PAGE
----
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18 Mar '17

Can my little baby learn two languages at the same time?

Posted by Sandra Sosa
In the modern world where the globalization has facilitated the establishment of couples from different cultures and languages besides the fact that some families raise their children in countries different of those where they were born, parents usually face a hard cross roads decision about what language must their kids learn first.

Is it better to talk them the language of the country they life in? Or perhaps is it better to teach since the very beginning the parent's country of origin language?, even worse, when both parents have a different mother tongue, which one should be taught to the kids first?

The fact is that these concerns should not be a major issue because there's an easy, practical and feasible solution: Make no differences!

During the first two years of life, a little baby is able to learn much more than we can imagine, in fact, during this stage of language development babies' brain don't work as adults associating word = language = meaning; instead they are making associations sound = things; thus the same thing may have more than one sound.Bilingual Kids

Just to figure it clearly; a doll might me named by a little girls as "du-du" and when little baby says "du-du, du-du", the mother says "Oh! You wish your doll, here it is!" And the baby will be happy, otherwise if the mother says: "Are you looking your your teddy bear?" The little baby will cry because teddy bear is not du-du.

Hence, even when she uses a particular phoneme (du-du), her brain is able to associate a second sound "the word used by mommy" to the same object and it's this figurative process which leads to language development, something like this:

For the baby: doll = "du-du", but the baby knows that the same object is called "doll" by mom; thus du-du and doll are the same thing; that's a very simplified explanation of human language development during the early childhood but ... Is it possible to include another variable on the aforementioned equation?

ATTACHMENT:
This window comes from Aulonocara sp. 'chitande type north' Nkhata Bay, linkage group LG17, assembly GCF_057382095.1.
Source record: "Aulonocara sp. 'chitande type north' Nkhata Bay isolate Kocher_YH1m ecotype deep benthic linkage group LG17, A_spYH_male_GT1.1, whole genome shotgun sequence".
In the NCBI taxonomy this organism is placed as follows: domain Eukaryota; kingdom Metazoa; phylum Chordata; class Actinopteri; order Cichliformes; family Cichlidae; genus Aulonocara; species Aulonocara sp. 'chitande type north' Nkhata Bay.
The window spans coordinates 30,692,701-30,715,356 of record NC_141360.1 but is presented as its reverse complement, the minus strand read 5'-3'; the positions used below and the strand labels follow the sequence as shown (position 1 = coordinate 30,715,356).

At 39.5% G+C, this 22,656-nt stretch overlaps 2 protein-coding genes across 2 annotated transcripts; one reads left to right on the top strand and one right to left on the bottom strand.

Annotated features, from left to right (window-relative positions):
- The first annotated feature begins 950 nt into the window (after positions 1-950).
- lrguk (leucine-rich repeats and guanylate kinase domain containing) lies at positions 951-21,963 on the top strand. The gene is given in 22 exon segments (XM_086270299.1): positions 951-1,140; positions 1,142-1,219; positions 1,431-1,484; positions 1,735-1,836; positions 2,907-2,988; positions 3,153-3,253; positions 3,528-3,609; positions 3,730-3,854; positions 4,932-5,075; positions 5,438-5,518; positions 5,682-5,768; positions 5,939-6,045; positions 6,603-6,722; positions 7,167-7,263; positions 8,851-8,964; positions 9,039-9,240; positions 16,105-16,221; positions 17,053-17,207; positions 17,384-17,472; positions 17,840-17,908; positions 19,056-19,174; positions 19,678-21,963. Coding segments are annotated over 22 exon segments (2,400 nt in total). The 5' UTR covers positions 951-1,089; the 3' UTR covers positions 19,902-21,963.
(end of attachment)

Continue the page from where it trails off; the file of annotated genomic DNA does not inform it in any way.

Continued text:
YES! Of course! If daddy names the doll as "mueñeca" (in Spanish) thus the baby will do the following association:

For me this object is "du-du" and for mommy is "doll" but for daddy is "muñeca"; at the end all three sounds refers to the same thing.

Later on the language development the primitive sound (du-du) will be left aside as a primitive language and the baby's brain will begin to organize formal language on this way: How mommy names things and How daddy does.

The process is too easy for children and completely natural; in fact, it has been demonstrated that little kids could handle up to three languages simultaneously without any issue; furthermore, during the adulthood they will manage all languages learned this way (during early language development process) as mother tongues! Thus, a child may have more than just one mother tongue!

As you see, there's nothing to be concern about regarding languages and no hard decisions must be taken; moreover talking your little ones more than one language will allow them to grow up with more than one mother tongue which implies an edge on the adulthood, even more, some researches indicate that kids raised on multilingual environments tend to have better academic outcomes, are smarter and have more success on their lives; thus, are you still worry about choosing a language to teach your offspring? No way! Teach them as much languages as you can! They will be able to learn all of them for sure.

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